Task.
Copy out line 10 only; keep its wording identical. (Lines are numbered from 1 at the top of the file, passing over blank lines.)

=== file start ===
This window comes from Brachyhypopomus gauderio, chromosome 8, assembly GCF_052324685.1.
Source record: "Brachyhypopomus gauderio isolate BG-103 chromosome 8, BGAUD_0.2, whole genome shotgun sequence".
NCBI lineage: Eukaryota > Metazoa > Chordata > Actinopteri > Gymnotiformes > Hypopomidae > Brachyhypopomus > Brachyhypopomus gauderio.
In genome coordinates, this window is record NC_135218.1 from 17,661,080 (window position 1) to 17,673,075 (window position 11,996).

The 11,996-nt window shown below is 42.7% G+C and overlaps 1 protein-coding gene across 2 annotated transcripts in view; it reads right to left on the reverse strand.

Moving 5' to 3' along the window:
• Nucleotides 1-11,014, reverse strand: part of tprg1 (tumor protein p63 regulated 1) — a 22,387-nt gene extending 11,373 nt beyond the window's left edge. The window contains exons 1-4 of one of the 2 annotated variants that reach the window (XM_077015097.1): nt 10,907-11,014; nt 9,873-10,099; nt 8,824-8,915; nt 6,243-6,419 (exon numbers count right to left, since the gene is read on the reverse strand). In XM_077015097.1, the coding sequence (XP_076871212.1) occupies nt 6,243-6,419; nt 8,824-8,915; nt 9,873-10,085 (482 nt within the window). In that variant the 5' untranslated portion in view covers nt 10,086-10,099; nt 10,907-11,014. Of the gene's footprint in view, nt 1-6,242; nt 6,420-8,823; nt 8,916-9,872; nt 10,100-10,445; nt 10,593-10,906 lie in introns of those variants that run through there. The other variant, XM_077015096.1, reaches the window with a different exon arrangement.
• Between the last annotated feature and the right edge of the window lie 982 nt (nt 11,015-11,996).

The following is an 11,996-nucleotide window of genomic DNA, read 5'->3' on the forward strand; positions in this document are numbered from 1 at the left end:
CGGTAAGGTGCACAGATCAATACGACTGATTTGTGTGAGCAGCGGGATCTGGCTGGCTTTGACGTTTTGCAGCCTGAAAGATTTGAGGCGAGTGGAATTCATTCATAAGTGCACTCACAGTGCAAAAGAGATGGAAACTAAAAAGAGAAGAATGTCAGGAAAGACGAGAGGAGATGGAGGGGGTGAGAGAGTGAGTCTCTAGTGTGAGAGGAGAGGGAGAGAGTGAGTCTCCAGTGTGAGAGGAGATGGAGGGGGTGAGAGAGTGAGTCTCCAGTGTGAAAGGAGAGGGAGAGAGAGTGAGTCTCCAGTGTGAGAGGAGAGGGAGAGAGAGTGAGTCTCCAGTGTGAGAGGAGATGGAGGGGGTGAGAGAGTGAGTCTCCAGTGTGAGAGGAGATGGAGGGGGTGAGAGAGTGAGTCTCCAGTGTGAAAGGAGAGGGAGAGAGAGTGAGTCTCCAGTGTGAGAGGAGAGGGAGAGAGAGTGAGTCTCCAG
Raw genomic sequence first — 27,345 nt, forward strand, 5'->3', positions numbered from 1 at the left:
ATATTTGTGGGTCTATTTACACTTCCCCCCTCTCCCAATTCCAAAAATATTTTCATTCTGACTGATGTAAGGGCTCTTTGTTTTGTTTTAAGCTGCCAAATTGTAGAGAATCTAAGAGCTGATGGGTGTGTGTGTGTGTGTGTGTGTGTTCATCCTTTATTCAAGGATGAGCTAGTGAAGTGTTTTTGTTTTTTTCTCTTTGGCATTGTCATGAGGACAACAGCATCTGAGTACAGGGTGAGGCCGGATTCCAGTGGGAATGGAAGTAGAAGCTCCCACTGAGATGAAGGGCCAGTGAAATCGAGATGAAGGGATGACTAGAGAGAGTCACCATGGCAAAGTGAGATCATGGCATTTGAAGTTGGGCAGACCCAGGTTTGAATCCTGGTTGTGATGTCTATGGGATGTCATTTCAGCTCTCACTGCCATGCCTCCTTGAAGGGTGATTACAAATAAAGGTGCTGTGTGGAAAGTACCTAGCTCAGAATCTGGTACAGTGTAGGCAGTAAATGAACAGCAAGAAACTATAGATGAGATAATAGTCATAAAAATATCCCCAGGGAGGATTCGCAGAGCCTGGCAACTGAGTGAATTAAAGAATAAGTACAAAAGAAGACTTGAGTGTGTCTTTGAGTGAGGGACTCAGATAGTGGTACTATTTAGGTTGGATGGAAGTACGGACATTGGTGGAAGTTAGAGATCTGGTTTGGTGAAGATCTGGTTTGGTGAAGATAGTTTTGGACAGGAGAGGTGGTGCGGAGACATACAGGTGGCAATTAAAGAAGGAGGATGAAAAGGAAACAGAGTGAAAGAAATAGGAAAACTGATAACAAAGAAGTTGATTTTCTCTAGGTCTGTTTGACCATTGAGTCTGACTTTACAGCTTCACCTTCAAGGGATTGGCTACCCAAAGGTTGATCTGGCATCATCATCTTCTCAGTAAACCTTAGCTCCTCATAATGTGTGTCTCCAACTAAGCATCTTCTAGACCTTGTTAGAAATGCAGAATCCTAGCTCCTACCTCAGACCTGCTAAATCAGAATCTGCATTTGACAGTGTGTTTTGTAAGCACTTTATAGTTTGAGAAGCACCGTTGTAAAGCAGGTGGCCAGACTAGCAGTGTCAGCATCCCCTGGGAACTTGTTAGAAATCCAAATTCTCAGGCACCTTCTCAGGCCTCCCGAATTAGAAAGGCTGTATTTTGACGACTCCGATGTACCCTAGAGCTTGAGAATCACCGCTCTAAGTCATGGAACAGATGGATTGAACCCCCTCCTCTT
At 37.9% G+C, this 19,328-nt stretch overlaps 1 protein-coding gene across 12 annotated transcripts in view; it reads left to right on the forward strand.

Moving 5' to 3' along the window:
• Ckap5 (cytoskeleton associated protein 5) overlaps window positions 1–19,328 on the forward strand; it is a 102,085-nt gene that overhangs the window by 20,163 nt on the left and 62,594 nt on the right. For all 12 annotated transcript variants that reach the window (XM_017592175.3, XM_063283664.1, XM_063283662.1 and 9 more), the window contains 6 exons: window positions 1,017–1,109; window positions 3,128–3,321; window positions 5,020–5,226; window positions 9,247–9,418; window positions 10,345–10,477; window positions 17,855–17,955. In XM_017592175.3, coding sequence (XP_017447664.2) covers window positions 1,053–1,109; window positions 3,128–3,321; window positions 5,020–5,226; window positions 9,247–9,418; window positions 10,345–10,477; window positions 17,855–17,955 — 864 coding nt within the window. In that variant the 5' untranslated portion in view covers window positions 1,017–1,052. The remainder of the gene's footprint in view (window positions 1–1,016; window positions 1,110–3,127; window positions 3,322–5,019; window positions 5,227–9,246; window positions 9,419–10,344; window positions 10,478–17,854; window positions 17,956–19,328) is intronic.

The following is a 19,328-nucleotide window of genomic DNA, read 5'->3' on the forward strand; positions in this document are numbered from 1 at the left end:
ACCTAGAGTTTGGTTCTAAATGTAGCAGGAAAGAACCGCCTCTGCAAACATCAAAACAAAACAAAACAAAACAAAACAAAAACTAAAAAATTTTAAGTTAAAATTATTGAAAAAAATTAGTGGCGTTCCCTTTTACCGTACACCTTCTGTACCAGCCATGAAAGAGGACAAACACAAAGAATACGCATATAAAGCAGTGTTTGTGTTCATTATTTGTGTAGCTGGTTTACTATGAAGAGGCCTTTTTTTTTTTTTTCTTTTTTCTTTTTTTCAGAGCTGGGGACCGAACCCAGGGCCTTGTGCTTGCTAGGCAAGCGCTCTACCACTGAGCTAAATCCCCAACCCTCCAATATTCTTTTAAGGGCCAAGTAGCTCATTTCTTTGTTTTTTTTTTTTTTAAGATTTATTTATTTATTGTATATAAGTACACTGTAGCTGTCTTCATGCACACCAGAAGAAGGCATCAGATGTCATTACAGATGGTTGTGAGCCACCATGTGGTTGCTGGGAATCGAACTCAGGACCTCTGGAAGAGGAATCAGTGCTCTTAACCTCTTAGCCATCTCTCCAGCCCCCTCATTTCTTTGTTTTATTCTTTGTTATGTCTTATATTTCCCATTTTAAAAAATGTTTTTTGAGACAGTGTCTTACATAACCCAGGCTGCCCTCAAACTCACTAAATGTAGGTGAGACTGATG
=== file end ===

CGGTAAGGTGCACAGATCAATACGACTGATTTGTGTGAGCAGCGGGATCTGGCTGGCTTTGACGTTTTGCAGCCTGAAAGATTTGAGGCGAGTGGAATTCATTCATAAGTGCACTCACAGTGCAAAAGAGATGGAAACTAAAAAGAGAAGAATGTCAGGAAAGACGAGAGGAGATGGAGGGGGTGAGAGAGTGAGTCTCTAGTGTGAGAGGAGAGGGAGAGAGTGAGTCTCCAGTGTGAGAGGAGATGGAGGGGGTGAGAGAGTGAGTCTCCAGTGTGAAAGGAGAGGGAGAGAGAGTGAGTCTCCAGTGTGAGAGGAGAGGGAGAGAGAGTGAGTCTCCAGTGTGAGAGGAGATGGAGGGGGTGAGAGAGTGAGTCTCCAGTGTGAGAGGAGATGGAGGGGGTGAGAGAGTGAGTCTCCAGTGTGAAAGGAGAGGGAGAGAGAGTGAGTCTCCAGTGTGAGAGGAGAGGGAGAGAGAGTGAGTCTCCAG